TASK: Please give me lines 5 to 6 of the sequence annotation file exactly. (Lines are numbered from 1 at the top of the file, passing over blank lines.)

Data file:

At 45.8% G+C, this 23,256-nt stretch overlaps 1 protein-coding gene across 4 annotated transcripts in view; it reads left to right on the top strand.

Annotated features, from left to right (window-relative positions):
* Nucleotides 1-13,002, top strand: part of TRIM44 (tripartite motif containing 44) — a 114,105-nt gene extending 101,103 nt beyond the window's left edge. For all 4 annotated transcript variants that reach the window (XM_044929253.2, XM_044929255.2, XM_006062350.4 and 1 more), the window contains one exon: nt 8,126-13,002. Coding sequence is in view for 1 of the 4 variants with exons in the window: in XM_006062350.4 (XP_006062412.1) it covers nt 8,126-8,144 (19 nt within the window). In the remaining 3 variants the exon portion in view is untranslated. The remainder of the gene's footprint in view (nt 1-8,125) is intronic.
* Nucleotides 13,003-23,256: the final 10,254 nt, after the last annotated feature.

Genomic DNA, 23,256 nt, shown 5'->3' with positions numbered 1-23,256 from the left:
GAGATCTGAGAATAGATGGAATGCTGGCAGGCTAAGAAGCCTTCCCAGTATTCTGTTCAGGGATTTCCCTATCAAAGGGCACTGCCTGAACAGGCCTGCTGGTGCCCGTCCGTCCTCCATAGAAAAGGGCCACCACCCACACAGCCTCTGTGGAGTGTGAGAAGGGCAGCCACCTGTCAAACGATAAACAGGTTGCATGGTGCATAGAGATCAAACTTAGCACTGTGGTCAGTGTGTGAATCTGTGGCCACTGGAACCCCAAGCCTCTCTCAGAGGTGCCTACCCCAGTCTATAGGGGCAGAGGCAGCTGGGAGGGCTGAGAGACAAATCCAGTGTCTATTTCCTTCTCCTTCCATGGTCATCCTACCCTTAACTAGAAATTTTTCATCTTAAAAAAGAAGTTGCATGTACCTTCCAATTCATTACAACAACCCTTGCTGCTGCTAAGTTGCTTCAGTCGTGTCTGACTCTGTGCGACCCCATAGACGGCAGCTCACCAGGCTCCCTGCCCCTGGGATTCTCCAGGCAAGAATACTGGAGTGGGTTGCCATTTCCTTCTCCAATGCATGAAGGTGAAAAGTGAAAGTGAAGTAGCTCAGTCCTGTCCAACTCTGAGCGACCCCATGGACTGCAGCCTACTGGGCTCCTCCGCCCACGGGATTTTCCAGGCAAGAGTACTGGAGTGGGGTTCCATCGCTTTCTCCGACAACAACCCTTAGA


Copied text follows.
Genomic DNA, 23,256 nt, shown 5'->3' with positions numbered 1-23,256 from the left:
GAGATCTGAGAATAGATGGAATGCTGGCAGGCTAAGAAGCCTTCCCAGTATTCTGTTCAGGGATTTCCCTATCAAAGGGCACTGCCTGAACAGGCCTGCTGGTGCCCGTCCGTCCTCCATAGAAAAGGGCCACCACCCACACAGCCTCTGTGGAGTGTGAGAAGGGCAGCCACCTGTCAAACGATAAACAGGTTGCATGGTGCATAGAGATCAAACTTAGCACTGTGGTCAGTGTGTGAATCTGTGGCCACTGGAACCCCAAGCCTCTCTCAGAGGTGCCTACCCCAGTCTATAGGGGCAGAGGCAGCTGGGAGGGCTGAGAGACAAATCCAGTGTCTATTTCCTTCTCCTTCCATGGTCATCCTACCCTTAACTAGAAATTTTTCATCTTAAAAAAGAAGTTGCATGTACCTTCCAATTCATTACAACAACCCTTGCTGCTGCTAAGTTGCTTCAGTCGTGTCTGACTCTGTGCGACCCCATAGACGGCAGCTCACCAGGCTCCCTGCCCCTGGGATTCTCCAGGCAAGAATACTGGAGTGGGTTGCCATTTCCTTCTCCAATGCATGAAGGTGAAAAGTGAAAGTGAAGTAGCTCAGTCCTGTCCAACTCTGAGCGACCCCATGGACTGCAGCCTACTGGGCTCCTCCGCCCACGGGATTTTCCAGGCAAGAGTACTGGAGTGGGGTTCCATCGCTTTCTCCGACAACAACCCTTAGA